Thursday, December 6, 2012

Gratitude in Guatemala

Due to internet connection difficulties, this post is from my experiences on Wednesday. If possible, I'll post today's activities within the next few hours. Cross your fingers and read on ...

The communities near Potter’s House appear to be in the dump because of the trash lying around, but these homes are on the fringes, not in the dump itself. 

Berta thanks God for her concrete house.

            Potter’s House helps many people build concrete block homes with metal doors, which keep out the rain. Today I met Berta who was thrilled to show me her house built by volunteers this past summer. About fifteen by fifteen feet square, and with one bed, Berta’s clean and tidy house is home to five people: her daughter and three grandchildren plus herself. Her previous house in the same location had been built of sticks. Berta worked in the dump for thirty-five years but stopped three years ago because of multiple deaths associated with trash slides during the rainy season. Now she classifies glass from the dump by color and shape for recyclers.
Rosita and Remedios are community leaders who petition the municipality for improvements in their neighborhood. They pose with Carol, their friend from Potter's House.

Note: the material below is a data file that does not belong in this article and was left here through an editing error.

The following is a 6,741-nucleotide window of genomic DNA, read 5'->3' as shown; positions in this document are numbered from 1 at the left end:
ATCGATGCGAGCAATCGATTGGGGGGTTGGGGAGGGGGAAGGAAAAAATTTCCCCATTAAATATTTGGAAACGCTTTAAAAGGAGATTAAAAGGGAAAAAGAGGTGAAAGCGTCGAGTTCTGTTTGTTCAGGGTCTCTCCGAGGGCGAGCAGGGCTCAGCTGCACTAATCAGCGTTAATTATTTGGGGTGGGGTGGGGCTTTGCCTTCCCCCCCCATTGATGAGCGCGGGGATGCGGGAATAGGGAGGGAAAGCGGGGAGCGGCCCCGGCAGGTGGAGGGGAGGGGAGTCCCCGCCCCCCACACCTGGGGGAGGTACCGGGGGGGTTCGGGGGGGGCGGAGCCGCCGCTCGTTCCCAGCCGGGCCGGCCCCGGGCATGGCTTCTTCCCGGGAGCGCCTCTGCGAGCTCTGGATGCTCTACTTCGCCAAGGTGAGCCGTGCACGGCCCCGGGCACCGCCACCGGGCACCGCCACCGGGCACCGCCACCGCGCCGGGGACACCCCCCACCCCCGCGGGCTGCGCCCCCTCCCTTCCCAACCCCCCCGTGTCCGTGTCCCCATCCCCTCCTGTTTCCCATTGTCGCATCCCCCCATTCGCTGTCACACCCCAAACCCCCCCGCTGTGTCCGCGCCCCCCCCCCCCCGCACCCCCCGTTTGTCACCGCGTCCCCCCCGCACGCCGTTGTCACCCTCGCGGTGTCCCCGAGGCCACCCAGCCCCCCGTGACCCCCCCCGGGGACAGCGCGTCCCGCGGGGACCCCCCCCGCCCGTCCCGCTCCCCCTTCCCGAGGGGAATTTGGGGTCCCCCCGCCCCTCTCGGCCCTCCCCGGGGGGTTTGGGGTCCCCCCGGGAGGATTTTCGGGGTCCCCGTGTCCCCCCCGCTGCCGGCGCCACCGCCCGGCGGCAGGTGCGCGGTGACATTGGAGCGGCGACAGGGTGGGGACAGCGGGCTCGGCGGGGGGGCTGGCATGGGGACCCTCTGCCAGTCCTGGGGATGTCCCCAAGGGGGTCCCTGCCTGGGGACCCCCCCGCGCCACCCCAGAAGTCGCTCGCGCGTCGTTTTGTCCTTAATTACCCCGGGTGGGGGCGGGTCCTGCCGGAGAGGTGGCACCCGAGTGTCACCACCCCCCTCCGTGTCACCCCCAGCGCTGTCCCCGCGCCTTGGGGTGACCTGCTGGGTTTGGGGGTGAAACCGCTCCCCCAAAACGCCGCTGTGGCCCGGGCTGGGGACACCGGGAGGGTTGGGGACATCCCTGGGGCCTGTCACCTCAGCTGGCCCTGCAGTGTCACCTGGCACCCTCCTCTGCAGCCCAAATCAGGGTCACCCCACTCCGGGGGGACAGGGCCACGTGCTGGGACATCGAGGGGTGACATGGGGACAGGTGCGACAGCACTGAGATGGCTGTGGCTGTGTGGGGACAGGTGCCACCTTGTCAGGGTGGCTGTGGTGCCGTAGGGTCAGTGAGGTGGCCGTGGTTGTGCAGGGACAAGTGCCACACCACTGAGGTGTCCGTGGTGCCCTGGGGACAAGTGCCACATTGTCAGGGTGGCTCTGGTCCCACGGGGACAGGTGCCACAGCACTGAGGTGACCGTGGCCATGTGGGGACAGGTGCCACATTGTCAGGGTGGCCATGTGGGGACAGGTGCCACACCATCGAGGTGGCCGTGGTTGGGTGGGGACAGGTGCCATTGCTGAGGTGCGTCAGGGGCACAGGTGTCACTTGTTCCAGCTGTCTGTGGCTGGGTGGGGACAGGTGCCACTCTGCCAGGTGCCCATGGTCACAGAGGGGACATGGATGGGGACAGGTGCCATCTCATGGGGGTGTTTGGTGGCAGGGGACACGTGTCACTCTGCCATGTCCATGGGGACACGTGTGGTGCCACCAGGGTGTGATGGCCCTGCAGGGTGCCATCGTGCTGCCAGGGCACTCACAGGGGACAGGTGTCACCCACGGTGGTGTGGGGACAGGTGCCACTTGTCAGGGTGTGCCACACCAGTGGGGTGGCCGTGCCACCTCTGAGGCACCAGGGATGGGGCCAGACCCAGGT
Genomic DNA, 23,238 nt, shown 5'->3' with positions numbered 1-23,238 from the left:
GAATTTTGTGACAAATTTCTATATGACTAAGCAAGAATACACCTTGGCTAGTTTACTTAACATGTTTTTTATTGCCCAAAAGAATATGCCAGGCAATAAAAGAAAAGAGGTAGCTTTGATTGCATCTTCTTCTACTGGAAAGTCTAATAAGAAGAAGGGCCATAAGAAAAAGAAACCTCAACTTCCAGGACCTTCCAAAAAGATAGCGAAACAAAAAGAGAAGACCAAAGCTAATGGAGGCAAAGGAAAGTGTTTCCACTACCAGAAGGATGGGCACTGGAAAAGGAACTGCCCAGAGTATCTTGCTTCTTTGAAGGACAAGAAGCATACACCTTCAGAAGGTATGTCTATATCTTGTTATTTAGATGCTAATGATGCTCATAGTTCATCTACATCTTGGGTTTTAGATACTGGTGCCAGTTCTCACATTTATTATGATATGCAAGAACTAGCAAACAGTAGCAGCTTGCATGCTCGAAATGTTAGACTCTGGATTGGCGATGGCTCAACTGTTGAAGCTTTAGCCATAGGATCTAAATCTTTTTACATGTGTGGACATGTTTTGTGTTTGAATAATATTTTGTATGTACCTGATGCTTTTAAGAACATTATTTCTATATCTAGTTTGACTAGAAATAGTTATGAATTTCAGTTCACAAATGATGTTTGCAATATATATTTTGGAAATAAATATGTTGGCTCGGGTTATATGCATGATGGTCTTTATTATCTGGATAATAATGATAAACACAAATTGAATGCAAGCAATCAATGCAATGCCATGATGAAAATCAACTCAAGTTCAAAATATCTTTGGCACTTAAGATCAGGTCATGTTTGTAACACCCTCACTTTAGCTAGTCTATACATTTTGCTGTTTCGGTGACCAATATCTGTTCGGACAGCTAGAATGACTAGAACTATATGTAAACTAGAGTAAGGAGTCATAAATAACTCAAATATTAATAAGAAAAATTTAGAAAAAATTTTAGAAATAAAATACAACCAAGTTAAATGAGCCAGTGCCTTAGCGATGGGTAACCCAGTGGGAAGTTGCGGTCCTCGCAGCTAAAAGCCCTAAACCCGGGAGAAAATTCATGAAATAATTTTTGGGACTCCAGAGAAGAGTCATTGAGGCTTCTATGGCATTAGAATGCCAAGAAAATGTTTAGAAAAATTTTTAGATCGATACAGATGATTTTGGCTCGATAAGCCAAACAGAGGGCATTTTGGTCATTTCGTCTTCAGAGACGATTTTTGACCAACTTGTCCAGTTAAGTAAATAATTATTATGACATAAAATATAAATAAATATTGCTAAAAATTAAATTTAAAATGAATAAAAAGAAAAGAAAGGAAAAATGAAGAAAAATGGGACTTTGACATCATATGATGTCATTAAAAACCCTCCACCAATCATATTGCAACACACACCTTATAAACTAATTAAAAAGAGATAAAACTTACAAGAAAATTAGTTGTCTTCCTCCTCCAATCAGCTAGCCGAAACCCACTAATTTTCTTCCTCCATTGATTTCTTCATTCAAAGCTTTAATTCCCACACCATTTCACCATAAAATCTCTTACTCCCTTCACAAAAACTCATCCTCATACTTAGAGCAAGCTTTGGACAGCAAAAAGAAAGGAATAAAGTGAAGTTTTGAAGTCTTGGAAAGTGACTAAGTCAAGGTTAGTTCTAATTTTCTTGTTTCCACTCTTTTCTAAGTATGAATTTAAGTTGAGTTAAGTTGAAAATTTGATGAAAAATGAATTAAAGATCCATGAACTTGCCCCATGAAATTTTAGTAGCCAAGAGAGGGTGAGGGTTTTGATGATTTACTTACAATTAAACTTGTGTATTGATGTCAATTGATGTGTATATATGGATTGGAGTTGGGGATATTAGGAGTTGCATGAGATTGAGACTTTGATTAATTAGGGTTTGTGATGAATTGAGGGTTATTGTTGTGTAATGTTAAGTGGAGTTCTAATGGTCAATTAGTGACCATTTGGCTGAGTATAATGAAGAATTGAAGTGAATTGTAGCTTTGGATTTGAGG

Carolina lives in a lovely corrugated metal home with a dirt floor, a TV, stereo, and curtains that separate the sleeping area from her kitchen area. She thanks God for allowing her children to study through the Safe Passage NGO program after one of her daughters witnessed a murder in a previous school. Carolina prays every time she enters the dump to work because cries for help from last summer’s trash slide haunt her as she remembers seeing people sink into the trash where no one could rescue them. Their families hunted for the bodies but never found them. She told us that just yesterday there were two accidents in the dump - one woman was run over by a garbage truck and killed, and a man’s leg was crushed by another truck.

           In the midst of the sadness that permeates this area, hope shines in the eyes of these beautiful people. Not hope for escape from this lifestyle but hope for a better future for their children. Anna told me her priority is for her kids to go to school, unlike many of her neighbors who want their children to work in the dump alongside them. Anna does odd jobs, ironing and laundry and cleaning when it’s available. 

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